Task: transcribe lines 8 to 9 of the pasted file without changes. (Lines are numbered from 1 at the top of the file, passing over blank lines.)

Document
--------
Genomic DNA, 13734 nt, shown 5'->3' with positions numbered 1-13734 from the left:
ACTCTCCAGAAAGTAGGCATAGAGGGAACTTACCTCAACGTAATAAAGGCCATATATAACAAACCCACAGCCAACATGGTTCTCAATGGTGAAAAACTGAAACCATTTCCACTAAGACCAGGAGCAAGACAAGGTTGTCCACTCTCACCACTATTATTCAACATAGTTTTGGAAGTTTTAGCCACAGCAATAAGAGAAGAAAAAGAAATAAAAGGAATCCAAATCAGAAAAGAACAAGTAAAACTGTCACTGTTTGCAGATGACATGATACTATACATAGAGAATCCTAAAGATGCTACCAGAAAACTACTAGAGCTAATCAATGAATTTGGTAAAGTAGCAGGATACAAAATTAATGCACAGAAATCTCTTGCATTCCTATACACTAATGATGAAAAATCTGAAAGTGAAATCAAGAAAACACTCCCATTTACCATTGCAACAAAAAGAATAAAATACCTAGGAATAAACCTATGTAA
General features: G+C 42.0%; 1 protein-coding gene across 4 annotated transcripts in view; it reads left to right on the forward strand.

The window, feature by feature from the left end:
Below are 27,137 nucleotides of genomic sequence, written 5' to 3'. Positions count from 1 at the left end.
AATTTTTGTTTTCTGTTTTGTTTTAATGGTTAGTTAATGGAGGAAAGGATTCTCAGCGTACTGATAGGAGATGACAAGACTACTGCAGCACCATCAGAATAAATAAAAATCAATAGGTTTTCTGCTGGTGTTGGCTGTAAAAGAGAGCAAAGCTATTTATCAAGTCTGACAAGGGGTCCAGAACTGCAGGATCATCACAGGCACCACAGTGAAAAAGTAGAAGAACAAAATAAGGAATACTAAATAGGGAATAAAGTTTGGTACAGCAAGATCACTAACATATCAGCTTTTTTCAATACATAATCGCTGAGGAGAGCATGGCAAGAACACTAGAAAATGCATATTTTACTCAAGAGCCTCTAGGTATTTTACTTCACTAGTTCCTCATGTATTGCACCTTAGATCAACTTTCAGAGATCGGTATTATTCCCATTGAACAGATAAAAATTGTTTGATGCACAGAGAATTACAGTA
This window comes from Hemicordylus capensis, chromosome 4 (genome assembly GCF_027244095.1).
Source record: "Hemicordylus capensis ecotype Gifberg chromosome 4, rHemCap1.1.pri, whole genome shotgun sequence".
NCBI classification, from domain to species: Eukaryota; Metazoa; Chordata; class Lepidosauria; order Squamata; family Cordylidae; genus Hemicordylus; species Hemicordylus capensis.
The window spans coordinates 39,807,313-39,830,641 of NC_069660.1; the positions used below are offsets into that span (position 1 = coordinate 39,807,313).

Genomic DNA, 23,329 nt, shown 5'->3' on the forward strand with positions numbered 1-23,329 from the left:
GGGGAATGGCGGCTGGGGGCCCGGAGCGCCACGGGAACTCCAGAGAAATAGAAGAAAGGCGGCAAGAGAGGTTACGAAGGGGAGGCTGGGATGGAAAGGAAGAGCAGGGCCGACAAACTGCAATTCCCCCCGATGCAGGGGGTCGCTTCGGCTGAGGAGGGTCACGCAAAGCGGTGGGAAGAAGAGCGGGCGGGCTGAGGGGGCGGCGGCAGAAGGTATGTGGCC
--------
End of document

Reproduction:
Source record: "Hemicordylus capensis ecotype Gifberg chromosome 4, rHemCap1.1.pri, whole genome shotgun sequence".
NCBI classification, from domain to species: Eukaryota; Metazoa; Chordata; class Lepidosauria; order Squamata; family Cordylidae; genus Hemicordylus; species Hemicordylus capensis.